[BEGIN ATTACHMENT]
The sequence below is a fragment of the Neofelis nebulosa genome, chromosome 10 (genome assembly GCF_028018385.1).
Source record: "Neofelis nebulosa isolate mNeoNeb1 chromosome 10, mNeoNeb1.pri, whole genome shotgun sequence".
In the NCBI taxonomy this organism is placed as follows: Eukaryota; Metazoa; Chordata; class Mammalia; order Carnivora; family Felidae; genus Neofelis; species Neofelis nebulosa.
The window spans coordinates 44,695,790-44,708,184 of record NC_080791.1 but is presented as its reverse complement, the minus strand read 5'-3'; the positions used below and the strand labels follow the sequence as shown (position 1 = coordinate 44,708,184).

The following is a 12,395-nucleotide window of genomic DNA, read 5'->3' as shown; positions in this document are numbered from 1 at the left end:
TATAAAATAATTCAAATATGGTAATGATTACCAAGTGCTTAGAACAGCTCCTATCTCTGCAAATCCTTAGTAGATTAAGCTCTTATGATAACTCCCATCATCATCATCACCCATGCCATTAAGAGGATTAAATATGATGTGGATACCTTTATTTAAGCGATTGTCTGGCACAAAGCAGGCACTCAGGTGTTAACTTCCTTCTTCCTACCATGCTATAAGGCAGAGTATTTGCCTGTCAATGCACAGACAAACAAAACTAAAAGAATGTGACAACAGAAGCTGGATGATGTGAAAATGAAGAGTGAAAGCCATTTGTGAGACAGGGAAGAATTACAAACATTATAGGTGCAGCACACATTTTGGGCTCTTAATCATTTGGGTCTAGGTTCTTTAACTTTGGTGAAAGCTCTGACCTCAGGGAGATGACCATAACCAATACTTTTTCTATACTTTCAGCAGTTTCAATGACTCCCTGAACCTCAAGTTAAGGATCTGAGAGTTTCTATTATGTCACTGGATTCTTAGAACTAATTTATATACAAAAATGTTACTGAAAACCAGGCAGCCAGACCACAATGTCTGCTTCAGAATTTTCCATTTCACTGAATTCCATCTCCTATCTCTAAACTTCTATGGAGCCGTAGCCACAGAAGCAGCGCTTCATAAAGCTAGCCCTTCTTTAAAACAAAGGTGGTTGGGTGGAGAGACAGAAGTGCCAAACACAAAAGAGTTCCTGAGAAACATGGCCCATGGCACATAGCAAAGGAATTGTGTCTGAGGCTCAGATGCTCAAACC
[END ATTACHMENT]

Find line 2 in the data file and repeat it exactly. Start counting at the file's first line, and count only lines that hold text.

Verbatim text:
Source record: "Neofelis nebulosa isolate mNeoNeb1 chromosome 10, mNeoNeb1.pri, whole genome shotgun sequence".